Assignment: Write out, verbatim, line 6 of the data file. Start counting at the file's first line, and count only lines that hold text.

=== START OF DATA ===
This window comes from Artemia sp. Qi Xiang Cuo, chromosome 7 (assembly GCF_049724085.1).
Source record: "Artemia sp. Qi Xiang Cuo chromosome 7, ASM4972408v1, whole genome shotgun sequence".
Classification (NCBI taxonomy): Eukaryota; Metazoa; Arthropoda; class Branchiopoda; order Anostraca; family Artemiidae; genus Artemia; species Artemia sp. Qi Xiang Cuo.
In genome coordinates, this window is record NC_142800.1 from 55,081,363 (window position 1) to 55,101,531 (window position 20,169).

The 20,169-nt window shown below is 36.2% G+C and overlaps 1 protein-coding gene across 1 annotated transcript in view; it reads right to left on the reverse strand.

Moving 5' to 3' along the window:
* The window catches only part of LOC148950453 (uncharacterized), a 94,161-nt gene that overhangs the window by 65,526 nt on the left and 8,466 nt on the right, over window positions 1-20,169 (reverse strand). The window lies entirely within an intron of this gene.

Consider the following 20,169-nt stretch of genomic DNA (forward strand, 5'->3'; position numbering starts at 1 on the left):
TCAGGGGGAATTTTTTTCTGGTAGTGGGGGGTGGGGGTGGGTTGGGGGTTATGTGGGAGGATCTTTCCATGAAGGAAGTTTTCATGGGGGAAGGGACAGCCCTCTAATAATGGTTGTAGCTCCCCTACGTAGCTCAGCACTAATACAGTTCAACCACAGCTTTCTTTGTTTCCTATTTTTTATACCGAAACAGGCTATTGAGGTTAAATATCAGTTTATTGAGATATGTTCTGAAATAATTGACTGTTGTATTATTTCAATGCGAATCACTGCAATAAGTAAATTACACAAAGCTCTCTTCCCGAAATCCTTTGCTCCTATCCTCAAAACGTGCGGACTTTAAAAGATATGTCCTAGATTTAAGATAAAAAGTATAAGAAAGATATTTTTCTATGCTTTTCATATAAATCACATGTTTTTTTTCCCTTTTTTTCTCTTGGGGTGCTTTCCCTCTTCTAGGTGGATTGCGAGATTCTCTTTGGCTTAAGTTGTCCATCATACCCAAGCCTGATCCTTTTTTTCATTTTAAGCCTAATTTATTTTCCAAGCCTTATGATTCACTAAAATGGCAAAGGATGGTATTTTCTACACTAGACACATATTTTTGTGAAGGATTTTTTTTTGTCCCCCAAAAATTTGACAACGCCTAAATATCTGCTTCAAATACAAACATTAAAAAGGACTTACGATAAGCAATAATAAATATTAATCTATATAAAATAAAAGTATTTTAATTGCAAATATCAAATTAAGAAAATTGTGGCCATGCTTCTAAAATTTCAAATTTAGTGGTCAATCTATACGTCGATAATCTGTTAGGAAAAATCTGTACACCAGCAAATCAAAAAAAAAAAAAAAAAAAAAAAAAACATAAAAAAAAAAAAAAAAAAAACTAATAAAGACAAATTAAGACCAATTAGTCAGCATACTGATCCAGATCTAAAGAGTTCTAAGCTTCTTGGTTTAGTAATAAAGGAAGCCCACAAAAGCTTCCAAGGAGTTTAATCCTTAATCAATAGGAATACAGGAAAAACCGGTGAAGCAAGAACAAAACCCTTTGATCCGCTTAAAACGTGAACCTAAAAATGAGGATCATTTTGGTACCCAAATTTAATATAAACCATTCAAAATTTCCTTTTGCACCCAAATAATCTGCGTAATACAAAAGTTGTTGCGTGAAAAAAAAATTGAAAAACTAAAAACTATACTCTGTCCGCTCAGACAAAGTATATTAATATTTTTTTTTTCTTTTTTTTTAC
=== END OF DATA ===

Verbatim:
Moving 5' to 3' along the window: